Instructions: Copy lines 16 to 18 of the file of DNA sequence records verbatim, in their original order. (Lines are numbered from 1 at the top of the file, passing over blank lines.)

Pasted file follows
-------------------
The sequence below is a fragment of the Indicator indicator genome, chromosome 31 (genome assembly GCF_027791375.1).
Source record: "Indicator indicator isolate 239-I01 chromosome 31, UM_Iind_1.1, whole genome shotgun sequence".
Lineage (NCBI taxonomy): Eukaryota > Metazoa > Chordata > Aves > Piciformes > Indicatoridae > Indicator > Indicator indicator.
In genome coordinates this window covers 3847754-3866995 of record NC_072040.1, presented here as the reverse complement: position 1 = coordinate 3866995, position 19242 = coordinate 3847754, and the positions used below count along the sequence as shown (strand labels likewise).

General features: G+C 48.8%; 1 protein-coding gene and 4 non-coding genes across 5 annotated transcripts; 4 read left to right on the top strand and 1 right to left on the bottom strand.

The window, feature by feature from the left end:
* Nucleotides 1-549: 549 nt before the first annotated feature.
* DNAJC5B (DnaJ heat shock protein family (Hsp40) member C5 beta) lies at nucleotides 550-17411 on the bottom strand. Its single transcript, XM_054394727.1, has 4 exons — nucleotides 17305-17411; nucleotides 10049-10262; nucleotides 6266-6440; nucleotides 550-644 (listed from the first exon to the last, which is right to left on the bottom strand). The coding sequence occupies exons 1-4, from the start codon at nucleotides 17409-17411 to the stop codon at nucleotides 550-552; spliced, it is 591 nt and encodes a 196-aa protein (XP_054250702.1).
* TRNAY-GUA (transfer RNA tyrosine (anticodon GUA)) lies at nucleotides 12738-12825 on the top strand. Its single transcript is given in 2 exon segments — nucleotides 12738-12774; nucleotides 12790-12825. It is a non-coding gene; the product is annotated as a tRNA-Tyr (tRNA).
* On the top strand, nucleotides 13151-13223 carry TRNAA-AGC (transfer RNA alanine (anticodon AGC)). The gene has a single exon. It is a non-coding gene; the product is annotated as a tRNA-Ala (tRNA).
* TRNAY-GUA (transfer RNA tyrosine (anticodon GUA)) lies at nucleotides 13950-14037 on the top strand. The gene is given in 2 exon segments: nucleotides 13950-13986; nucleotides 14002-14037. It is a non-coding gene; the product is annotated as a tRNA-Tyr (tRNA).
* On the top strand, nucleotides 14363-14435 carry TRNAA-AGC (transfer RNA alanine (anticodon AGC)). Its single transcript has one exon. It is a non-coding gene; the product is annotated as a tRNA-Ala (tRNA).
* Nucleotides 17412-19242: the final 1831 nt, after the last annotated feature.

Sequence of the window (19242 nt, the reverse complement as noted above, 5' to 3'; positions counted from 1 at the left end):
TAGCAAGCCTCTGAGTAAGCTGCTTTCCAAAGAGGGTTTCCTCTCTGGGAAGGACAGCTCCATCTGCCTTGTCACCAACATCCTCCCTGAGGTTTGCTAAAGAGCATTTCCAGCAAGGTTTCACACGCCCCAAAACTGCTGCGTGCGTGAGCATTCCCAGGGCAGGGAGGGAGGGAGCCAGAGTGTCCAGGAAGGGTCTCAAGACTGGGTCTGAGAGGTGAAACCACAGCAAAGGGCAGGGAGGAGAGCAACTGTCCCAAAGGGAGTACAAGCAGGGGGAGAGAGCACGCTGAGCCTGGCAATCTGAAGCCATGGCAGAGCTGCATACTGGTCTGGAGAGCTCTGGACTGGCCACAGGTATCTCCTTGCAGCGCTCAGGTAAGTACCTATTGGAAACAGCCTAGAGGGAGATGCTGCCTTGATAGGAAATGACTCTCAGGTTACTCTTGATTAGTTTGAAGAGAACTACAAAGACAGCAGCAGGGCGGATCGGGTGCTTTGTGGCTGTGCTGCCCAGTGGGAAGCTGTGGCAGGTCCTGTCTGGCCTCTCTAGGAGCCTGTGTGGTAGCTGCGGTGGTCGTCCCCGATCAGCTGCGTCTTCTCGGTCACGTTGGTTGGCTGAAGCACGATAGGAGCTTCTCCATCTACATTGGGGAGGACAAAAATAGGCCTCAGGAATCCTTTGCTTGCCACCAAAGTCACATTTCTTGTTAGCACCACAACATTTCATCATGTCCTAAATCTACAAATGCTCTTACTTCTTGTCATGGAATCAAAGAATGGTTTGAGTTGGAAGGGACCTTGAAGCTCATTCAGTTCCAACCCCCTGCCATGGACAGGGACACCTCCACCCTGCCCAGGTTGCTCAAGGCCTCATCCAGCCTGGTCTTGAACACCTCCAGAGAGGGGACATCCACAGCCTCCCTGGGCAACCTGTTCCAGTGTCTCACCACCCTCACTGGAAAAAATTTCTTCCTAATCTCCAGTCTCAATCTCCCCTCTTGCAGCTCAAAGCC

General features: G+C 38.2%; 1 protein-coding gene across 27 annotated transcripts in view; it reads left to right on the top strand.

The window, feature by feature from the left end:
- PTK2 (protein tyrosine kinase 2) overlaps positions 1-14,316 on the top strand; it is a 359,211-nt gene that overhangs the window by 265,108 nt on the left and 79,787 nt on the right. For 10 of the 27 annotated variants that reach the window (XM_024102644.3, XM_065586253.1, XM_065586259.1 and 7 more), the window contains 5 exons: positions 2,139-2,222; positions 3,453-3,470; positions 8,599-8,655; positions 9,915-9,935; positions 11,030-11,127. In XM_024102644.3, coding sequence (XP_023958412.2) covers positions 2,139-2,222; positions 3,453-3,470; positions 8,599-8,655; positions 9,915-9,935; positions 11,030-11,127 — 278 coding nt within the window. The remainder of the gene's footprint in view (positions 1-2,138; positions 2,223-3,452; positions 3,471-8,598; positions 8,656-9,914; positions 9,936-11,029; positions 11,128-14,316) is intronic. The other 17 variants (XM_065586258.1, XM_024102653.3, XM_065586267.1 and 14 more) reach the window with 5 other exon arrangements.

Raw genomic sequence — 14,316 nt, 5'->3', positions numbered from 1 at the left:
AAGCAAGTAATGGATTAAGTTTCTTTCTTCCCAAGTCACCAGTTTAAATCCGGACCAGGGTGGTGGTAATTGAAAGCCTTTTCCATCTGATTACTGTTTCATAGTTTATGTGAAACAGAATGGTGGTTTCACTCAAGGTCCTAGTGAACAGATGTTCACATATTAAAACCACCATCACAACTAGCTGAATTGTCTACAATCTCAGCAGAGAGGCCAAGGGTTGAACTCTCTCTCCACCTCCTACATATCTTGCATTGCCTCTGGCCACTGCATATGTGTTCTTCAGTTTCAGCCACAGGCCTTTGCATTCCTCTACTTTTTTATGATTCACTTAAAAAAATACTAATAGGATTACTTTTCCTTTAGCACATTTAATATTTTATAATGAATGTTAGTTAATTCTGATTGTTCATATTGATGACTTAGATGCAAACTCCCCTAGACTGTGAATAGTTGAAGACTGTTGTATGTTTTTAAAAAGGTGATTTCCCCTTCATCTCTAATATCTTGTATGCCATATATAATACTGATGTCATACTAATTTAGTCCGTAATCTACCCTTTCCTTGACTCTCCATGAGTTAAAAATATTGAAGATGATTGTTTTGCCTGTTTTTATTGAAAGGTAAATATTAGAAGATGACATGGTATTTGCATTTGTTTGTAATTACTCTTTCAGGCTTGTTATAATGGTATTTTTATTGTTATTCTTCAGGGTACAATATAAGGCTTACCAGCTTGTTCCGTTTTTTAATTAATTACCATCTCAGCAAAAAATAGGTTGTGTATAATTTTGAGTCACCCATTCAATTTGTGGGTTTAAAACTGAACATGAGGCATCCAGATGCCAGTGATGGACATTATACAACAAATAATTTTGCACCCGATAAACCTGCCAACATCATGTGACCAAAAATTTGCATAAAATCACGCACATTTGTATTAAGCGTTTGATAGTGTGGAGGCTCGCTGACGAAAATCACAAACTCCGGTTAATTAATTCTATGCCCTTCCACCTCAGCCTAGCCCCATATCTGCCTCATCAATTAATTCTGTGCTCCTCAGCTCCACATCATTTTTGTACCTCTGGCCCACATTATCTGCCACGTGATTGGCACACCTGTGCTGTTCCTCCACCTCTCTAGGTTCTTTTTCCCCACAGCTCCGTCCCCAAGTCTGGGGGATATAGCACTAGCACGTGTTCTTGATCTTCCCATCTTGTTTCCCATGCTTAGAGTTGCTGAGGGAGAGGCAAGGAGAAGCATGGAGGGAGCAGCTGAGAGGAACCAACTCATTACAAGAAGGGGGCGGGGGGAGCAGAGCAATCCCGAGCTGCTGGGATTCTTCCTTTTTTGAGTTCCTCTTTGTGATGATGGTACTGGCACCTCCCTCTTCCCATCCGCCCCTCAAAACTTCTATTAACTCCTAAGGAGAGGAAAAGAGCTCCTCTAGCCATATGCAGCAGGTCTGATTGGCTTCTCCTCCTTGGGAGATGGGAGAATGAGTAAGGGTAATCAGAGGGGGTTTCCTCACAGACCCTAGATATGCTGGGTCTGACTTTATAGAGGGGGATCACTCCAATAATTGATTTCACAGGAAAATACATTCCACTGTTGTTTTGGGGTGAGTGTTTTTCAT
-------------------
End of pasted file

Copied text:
General features: G+C 38.2%; 1 protein-coding gene across 27 annotated transcripts in view; it reads left to right on the top strand.

The window, feature by feature from the left end:
- PTK2 (protein tyrosine kinase 2) overlaps positions 1-14,316 on the top strand; it is a 359,211-nt gene that overhangs the window by 265,108 nt on the left and 79,787 nt on the right. For 10 of the 27 annotated variants that reach the window (XM_024102644.3, XM_065586253.1, XM_065586259.1 and 7 more), the window contains 5 exons: positions 2,139-2,222; positions 3,453-3,470; positions 8,599-8,655; positions 9,915-9,935; positions 11,030-11,127. In XM_024102644.3, coding sequence (XP_023958412.2) covers positions 2,139-2,222; positions 3,453-3,470; positions 8,599-8,655; positions 9,915-9,935; positions 11,030-11,127 — 278 coding nt within the window. The remainder of the gene's footprint in view (positions 1-2,138; positions 2,223-3,452; positions 3,471-8,598; positions 8,656-9,914; positions 9,936-11,029; positions 11,128-14,316) is intronic. The other 17 variants (XM_065586258.1, XM_024102653.3, XM_065586267.1 and 14 more) reach the window with 5 other exon arrangements.